I've stayed in the Scottsdale Princess on a number of occasions and have very fond memories of Arizona generally. I remember returning there after an absence of a couple of years to be greeted by one of the Tequilla girls who recognised me from the previous stay (mainly to do with the amount of money we spent in there one night - it was expensed and a bit crazy). My then wife was suspicious to say the least.

Good luck with the journal.
 
Mar 21, 2010
65
6
18
doiop.com
#11
I've stayed in the Scottsdale Princess on a number of occasions and have very fond memories of Arizona generally. I remember returning there after an absence of a couple of years to be greeted by one of the Tequilla girls who recognised me from the previous stay (mainly to do with the amount of money we spent in there one night - it was expensed and a bit crazy). My then wife was suspicious to say the least.

Good luck with the journal.
Thats some pretty funny stuff robster. That place is nice. Went there for a company party a few months back.
 
Jan 28, 2010
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#12
Hi PMcC,

Nice Journal. (y)

You got taken out pretty quick on the first trade,do you have a rule for stop loss position?


Hey everyone. Crazy move today eh? I woke up kinda late but managed to get a couple trades in. First was a $90 loss due to a spike up to take my stop out. It then proceeded to tank down in the direction I anticipated but such is trading. Second play was shortly after for $180 profit. Shorted the pullback and rode the wave. The video is about 10 minutes. If it seems a little choppy in spots it's because I had to cut some wasted time out of it just to meet the requirements for youtube. Anyways, enjoy and as always let me know if you have any questions or comments.

There are also a couple videos from a while back on my youtube channel if you guys are interested. They're from when I was pretty fresh but still a couple good examples.
 
Mar 21, 2010
65
6
18
doiop.com
#13
Hi PMcC,

Nice Journal. (y)

You got taken out pretty quick on the first trade,do you have a rule for stop loss position?
The only rule I really have regarding stoplosses is to never risk more than 2-3% of my total capital on any one trade. So if I'm looking at a potential setup, the first thing I look at is how much I would have to risk for it to have enough wiggle room to not get whipsawed yet take me out when the play has most-likely failed. Obviously in this case I did end up getting whipsawed, but you can't win em all.

Like I said in the video, some people like to re-enter trades after getting stopped out but it's just not my style. Most of the time my stops are set at a price where the trade is now invalid and it just wouldn't make sense to re-enter.

Hope this helps.
 

timsk

Well-known member
Mar 18, 2002
6,765
1,727
223
#14
Hi pmc,
I have a small observation about your vid's and a couple of questions for you. If possible, it would be good if you could include some extra blank space to the right of the current price action. In the vid's you've posted to date, the candles are butted up against the black background which is okay if it's a bull candle that's printing - but not so great when it's a bear one. Similarly, one's eye is naturally drawn to the cross hairs and the pointer which is often over to the left of the current price action which I find makes the vid's a little confusing. But that's probably just me on account of my advancing years!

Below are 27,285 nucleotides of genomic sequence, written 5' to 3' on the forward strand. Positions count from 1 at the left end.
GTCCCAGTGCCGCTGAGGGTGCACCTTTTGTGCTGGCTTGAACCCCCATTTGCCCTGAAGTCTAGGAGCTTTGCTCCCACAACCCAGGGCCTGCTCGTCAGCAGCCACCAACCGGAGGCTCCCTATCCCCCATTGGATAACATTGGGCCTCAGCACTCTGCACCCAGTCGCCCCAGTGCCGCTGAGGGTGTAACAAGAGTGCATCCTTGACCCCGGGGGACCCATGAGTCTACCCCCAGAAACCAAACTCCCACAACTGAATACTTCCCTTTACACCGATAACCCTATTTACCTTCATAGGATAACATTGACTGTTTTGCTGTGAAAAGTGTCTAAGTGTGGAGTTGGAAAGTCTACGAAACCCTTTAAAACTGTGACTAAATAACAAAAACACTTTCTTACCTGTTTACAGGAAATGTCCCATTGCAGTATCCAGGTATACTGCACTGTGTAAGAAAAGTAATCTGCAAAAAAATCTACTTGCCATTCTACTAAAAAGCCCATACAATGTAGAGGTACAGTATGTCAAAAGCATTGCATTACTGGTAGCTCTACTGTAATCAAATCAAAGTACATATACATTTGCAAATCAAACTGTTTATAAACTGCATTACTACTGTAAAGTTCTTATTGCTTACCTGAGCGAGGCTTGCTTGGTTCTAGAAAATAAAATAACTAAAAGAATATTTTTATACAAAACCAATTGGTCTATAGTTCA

;)
Re. my questions - I just wondered how / why you opted to trade NQ as opposed to YM or ES? The thread title and your OP spell out your basic style but, even so, I wondered if perhaps you used any other tools to aid your decision making process - such as market internals or the cash index? I ask as I trade the YM and find the cash index often sheds light on the futures. Yesterday is a case in point. The YM spent most of the morning in a narrow 25 point range, before selling off around mid day. The significance of this price level was not obvious on YM, but was plain to see on $INDU, as price flirted with the major round number at 10,900. Also, there are often patterns that aren't quite perfect on the YM - e.g. double tops/bottoms - but they are nailed to the tick on the cash chart. Anyway, enough about me . . .
Cheers,
Tim.
 

Yamato

Well-known member
Mar 22, 2003
9,840
245
123
#15
The only rule I really have regarding stoplosses is to never risk more than 2-3% of my total capital on any one trade. So if I'm looking at a potential setup, the first thing I look at is how much I would have to risk for it to have enough wiggle room to not get whipsawed yet take me out when the play has most-likely failed. Obviously in this case I did end up getting whipsawed, but you can't win em all.

Like I said in the video, some people like to re-enter trades after getting stopped out but it's just not my style. Most of the time my stops are set at a price where the trade is now invalid and it just wouldn't make sense to re-enter.

Hope this helps.
You can't win them all, and your strength is that you manage to not be destabilized by these 2-3% losses. I agree with your theory of never risking more than 2-3% of your capital, and it works in my automated trading. But, as soon as I try to implement it with discretionary trading, it stops working, because even a 2% loss, will make me lose my ability to trade profitably. Whereas in automated trading a loss cannot affect your system, because it consists of univocal rules, in discretionary trading, that is not the case, and your emotions interfere with your discretion.